There will be little to no pecan crop this year in the Mesilla Valley. The lack of irrigation water has forced orchardists to prune their trees back to the main trunk in an effort to save them.

Four lakes in this state have severely limited access. (The water level is so far below the boat ramps that they pose a genuine public safety hazard if anyone attempts a launch.) Elephant Butte, our iconic recreational reservoir, faces water levels lower than the year the dam was built over a century ago.

Farmers in the Carlsbad Irrigation District are locked in conflict with other farmers upstream—not because of river flow overuse (there is no river flow), but because pumping wells north of the district has lowered the aquifer and drastically affected availability of water for Carlsbad irrigators.

A similar issue has prompted a formal lawsuit against our state by Texas. It contends farmers in the Mesilla Valley, who turned to well water as compensation for the lack of ditch water, are negatively impacting El Paso-area agriculture. If we lose that court case, the State of New Mexico could be compelled to pay damages as high as a billion dollars.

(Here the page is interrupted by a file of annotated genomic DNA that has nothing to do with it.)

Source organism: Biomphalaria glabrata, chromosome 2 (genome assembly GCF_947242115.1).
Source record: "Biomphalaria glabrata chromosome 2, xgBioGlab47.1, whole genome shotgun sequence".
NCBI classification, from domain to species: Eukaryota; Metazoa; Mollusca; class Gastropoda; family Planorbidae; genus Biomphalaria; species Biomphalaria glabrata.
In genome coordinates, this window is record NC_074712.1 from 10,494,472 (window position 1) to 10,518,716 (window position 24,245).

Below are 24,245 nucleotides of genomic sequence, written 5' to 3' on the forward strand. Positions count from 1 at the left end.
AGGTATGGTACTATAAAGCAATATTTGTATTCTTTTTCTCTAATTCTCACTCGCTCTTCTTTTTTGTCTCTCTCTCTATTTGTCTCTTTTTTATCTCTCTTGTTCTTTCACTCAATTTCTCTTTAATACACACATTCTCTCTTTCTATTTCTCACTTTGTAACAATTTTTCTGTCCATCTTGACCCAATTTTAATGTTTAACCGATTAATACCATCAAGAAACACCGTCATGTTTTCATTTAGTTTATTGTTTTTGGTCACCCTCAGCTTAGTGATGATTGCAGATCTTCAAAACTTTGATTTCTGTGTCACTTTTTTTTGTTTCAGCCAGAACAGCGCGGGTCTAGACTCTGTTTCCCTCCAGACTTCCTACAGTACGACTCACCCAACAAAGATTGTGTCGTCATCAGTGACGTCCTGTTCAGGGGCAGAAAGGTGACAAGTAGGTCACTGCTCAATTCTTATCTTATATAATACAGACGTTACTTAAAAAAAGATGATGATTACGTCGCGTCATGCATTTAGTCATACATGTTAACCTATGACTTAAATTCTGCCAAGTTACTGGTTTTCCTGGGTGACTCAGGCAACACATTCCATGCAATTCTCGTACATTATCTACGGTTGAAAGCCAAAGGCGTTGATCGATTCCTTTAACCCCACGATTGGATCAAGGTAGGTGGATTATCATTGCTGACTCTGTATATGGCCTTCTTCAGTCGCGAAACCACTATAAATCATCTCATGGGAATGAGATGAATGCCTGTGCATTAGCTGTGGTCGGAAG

Tinder-dry conditions in our mountains and forests have closed most of them to visitors. The air is heavy with smoke and ash from numerous blazes already destroying hundreds of thousands of acres of vegetation.

Albuquerque has seen 20 percent of its urban trees, its life-giving canopy, lost to lack of rainfall and restrictions on water use required over the last two years.

And wildlife, desperate for food and water, will increasingly be forced to confront people in our foothill and suburban developments—with a resultant loss of life and limb for animals and occasionally people.

All this is the product of two years of reduced rainfall. What if experts are correct and it’s decades before we achieve the 6- to 10-inch levels again? How do we adjust to that frightening reality? How will Albuquerque, which is dependent on San Juan-Chama water rights purchased years ago, deal with a scenario in which the San Juan River Basin runs dry?